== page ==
I am talking one day with the carpenter who is helping us finish up the last part of construction on our home. We are conversing about vegetables and fruit trees; swapping stories around how we are struggling to get some of the harvest before the animals take it all. He tells me a funny story about a relative who sits, day by day, poised to kill anything that takes even a single piece of fruit off of one of his trees. Shaking his head, he says to me, “Isn’t there enough for everyone?”
My God, what a concept.The resonance of this simple question strikes deeply within me. Not just the words, but how he said it. As in, why do we ignore this truth? Why do we act as though there is not enough for everyone? Why do we make insuring that meeting everyone’s basic needs is more difficult, political, and judgmental than it actually is?
While I love many of the basic tenets around capitalism (not something, by the way, we have at this point in time), for a long while now I have been realizing it is not enough. That it needs to be supplemented, not legislated, with a philosophy that includes heart, soul, and human scale actions. Personally, I really resonate with the idea of sharing, and in my mind, this is very different than charity.
Sharing comes when I take what I have, and naturally and spontaneously spread around what I have as I encounter others with a need. It is an exchange between equals that has nothing to do with elaborate giving plans, tax write-offs, or “the “have’s and the have-not’s,” but instead is born out of the moment and from a call within that is looking for nothing in return; other than a chance to give. It is a kind of “what goes around comes around.” A loop, where I am both giver and receiver at some point in the cycle.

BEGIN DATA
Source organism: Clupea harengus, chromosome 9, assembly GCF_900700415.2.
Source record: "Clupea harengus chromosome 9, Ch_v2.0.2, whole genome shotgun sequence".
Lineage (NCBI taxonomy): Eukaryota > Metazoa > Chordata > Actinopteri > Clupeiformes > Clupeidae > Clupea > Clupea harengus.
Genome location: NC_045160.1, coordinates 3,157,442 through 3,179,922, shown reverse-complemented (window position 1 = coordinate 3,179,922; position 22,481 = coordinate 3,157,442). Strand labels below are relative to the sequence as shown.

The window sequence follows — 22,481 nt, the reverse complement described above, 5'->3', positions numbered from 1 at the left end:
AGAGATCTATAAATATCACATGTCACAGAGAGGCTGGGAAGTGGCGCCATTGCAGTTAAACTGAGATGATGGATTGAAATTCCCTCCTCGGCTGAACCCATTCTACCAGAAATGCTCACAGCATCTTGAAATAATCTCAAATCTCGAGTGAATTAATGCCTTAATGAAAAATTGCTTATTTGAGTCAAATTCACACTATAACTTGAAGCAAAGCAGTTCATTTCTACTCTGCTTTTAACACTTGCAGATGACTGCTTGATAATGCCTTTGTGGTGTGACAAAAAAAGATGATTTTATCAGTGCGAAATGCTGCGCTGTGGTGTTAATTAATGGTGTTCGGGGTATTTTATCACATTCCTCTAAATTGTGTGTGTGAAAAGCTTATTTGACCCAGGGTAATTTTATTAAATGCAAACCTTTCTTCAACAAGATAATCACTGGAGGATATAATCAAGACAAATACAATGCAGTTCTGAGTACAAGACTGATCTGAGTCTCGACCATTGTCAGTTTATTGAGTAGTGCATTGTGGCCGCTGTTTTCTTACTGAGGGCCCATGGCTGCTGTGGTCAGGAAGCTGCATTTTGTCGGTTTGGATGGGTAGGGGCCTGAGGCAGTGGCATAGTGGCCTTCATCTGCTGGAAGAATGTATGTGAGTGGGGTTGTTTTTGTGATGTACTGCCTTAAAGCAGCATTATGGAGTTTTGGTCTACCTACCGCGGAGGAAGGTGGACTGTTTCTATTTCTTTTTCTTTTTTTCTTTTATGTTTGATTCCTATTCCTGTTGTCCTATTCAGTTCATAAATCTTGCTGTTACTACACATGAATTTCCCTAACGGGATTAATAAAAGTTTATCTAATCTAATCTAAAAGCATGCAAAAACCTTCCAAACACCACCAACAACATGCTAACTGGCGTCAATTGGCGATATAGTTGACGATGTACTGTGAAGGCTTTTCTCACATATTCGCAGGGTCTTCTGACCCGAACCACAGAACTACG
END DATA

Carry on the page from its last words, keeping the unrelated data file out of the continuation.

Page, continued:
Charity, on the other hand, implies a hierarchy, and a hand out. A way where one of us is below, and one of us is above. Pity, guilt, resentment, and desperation are often the companions of charitable one-way “exchanges.”
What if we all took stock of what it is that we have more of than we need? And then decided to look around for where we might share that abundance. This is not done as a way to save anyone, or to boost a sense of ourselves as being “the generous one,” but as the purest recognition of how resources are meant to be available for all. And how that spreading of resources can initiate from anyone, and at any time; no matter their circumstances.
What do you have more of than you need? What could you intentionally plant, create, or generate more of so that you would have some left over to share? How about your time, understanding, patience, or willingness to be with someone if even for a moment? Not because you feel bad for anyone. But because you can. And because it matters.
Can you imagine a world where we fed one another out of generosity and abundance? A kind of continuous back and forth reciprocal relationship with those we come in contact with? Not something we do because we are looking for anything, but because it is truly the most natural way to be with one another, and with what is available.